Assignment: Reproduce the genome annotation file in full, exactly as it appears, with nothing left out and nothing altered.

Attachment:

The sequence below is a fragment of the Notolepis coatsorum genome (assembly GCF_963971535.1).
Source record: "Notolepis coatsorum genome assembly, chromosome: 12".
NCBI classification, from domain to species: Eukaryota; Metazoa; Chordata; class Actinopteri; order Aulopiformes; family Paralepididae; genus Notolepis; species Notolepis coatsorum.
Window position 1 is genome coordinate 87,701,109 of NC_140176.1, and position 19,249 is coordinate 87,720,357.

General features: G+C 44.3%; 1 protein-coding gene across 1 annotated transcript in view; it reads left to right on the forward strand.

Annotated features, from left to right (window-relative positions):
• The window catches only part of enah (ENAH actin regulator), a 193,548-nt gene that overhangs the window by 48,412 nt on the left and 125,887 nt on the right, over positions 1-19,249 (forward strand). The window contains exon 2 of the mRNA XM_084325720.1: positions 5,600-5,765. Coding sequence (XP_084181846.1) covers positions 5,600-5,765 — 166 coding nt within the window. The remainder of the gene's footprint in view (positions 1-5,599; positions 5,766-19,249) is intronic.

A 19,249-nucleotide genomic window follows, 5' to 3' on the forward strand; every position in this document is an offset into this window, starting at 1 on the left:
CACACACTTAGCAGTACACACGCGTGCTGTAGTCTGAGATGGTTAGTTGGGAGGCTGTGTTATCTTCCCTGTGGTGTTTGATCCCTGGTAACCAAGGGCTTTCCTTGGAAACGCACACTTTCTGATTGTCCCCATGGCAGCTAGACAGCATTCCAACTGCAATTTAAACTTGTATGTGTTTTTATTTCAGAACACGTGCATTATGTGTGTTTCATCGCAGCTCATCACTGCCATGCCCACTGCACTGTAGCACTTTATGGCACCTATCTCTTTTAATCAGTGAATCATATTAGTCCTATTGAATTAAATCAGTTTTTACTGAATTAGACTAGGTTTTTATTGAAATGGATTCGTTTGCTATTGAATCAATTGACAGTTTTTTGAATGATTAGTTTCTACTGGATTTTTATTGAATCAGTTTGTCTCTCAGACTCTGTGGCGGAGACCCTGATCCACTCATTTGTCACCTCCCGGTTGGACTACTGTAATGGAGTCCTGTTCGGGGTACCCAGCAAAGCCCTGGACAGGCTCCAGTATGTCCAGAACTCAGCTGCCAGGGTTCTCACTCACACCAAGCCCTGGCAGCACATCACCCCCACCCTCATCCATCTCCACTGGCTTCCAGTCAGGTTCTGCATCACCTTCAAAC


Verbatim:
The sequence below is a fragment of the Notolepis coatsorum genome (assembly GCF_963971535.1).
Source record: "Notolepis coatsorum genome assembly, chromosome: 12".
NCBI classification, from domain to species: Eukaryota; Metazoa; Chordata; class Actinopteri; order Aulopiformes; family Paralepididae; genus Notolepis; species Notolepis coatsorum.
Window position 1 is genome coordinate 87,701,109 of NC_140176.1, and position 19,249 is coordinate 87,720,357.

General features: G+C 44.3%; 1 protein-coding gene across 1 annotated transcript in view; it reads left to right on the forward strand.

Annotated features, from left to right (window-relative positions):
• The window catches only part of enah (ENAH actin regulator), a 193,548-nt gene that overhangs the window by 48,412 nt on the left and 125,887 nt on the right, over positions 1-19,249 (forward strand). The window contains exon 2 of the mRNA XM_084325720.1: positions 5,600-5,765. Coding sequence (XP_084181846.1) covers positions 5,600-5,765 — 166 coding nt within the window. The remainder of the gene's footprint in view (positions 1-5,599; positions 5,766-19,249) is intronic.

A 19,249-nucleotide genomic window follows, 5' to 3' on the forward strand; every position in this document is an offset into this window, starting at 1 on the left:
CACACACTTAGCAGTACACACGCGTGCTGTAGTCTGAGATGGTTAGTTGGGAGGCTGTGTTATCTTCCCTGTGGTGTTTGATCCCTGGTAACCAAGGGCTTTCCTTGGAAACGCACACTTTCTGATTGTCCCCATGGCAGCTAGACAGCATTCCAACTGCAATTTAAACTTGTATGTGTTTTTATTTCAGAACACGTGCATTATGTGTGTTTCATCGCAGCTCATCACTGCCATGCCCACTGCACTGTAGCACTTTATGGCACCTATCTCTTTTAATCAGTGAATCATATTAGTCCTATTGAATTAAATCAGTTTTTACTGAATTAGACTAGGTTTTTATTGAAATGGATTCGTTTGCTATTGAATCAATTGACAGTTTTTTGAATGATTAGTTTCTACTGGATTTTTATTGAATCAGTTTGTCTCTCAGACTCTGTGGCGGAGACCCTGATCCACTCATTTGTCACCTCCCGGTTGGACTACTGTAATGGAGTCCTGTTCGGGGTACCCAGCAAAGCCCTGGACAGGCTCCAGTATGTCCAGAACTCAGCTGCCAGGGTTCTCACTCACACCAAGCCCTGGCAGCACATCACCCCCACCCTCATCCATCTCCACTGGCTTCCAGTCAGGTTCTGCATCACCTTCAAAC